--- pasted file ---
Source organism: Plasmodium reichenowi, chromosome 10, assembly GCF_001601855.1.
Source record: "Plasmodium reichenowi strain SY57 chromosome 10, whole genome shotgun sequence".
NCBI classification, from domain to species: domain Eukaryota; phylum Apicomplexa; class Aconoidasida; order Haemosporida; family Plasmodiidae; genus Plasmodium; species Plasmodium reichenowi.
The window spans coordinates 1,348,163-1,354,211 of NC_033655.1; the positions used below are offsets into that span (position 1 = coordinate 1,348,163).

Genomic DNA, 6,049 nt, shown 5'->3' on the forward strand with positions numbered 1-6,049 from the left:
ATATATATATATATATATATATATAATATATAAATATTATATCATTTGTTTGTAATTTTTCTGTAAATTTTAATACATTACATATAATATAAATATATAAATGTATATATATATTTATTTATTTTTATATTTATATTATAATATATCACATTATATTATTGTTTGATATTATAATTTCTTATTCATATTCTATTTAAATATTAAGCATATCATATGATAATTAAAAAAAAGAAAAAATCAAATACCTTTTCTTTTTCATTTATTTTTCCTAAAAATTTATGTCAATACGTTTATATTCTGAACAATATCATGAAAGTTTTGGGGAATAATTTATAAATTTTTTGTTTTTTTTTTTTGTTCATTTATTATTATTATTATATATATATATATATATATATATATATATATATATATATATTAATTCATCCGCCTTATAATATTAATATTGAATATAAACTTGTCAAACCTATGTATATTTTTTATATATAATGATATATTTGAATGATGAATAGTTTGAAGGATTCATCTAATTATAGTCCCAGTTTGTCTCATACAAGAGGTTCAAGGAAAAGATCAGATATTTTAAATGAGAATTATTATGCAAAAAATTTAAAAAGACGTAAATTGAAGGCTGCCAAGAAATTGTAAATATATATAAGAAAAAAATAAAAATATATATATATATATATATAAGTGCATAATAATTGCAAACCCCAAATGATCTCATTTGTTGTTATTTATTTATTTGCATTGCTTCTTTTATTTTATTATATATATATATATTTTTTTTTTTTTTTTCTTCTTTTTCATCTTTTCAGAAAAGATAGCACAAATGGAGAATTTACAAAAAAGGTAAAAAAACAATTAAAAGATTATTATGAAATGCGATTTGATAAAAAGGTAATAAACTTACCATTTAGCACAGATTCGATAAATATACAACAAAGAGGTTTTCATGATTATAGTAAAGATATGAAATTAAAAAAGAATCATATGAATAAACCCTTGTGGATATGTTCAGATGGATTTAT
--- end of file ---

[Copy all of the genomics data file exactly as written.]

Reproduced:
Source organism: Plasmodium reichenowi, chromosome 10, assembly GCF_001601855.1.
Source record: "Plasmodium reichenowi strain SY57 chromosome 10, whole genome shotgun sequence".
NCBI classification, from domain to species: domain Eukaryota; phylum Apicomplexa; class Aconoidasida; order Haemosporida; family Plasmodiidae; genus Plasmodium; species Plasmodium reichenowi.
The window spans coordinates 1,348,163-1,354,211 of NC_033655.1; the positions used below are offsets into that span (position 1 = coordinate 1,348,163).

Genomic DNA, 6,049 nt, shown 5'->3' on the forward strand with positions numbered 1-6,049 from the left:
ATATATATATATATATATATATATAATATATAAATATTATATCATTTGTTTGTAATTTTTCTGTAAATTTTAATACATTACATATAATATAAATATATAAATGTATATATATATTTATTTATTTTTATATTTATATTATAATATATCACATTATATTATTGTTTGATATTATAATTTCTTATTCATATTCTATTTAAATATTAAGCATATCATATGATAATTAAAAAAAAGAAAAAATCAAATACCTTTTCTTTTTCATTTATTTTTCCTAAAAATTTATGTCAATACGTTTATATTCTGAACAATATCATGAAAGTTTTGGGGAATAATTTATAAATTTTTTGTTTTTTTTTTTTGTTCATTTATTATTATTATTATATATATATATATATATATATATATATATATATATATATATTAATTCATCCGCCTTATAATATTAATATTGAATATAAACTTGTCAAACCTATGTATATTTTTTATATATAATGATATATTTGAATGATGAATAGTTTGAAGGATTCATCTAATTATAGTCCCAGTTTGTCTCATACAAGAGGTTCAAGGAAAAGATCAGATATTTTAAATGAGAATTATTATGCAAAAAATTTAAAAAGACGTAAATTGAAGGCTGCCAAGAAATTGTAAATATATATAAGAAAAAAATAAAAATATATATATATATATATATAAGTGCATAATAATTGCAAACCCCAAATGATCTCATTTGTTGTTATTTATTTATTTGCATTGCTTCTTTTATTTTATTATATATATATATATTTTTTTTTTTTTTTTCTTCTTTTTCATCTTTTCAGAAAAGATAGCACAAATGGAGAATTTACAAAAAAGGTAAAAAAACAATTAAAAGATTATTATGAAATGCGATTTGATAAAAAGGTAATAAACTTACCATTTAGCACAGATTCGATAAATATACAACAAAGAGGTTTTCATGATTATAGTAAAGATATGAAATTAAAAAAGAATCATATGAATAAACCCTTGTGGATATGTTCAGATGGATTTAT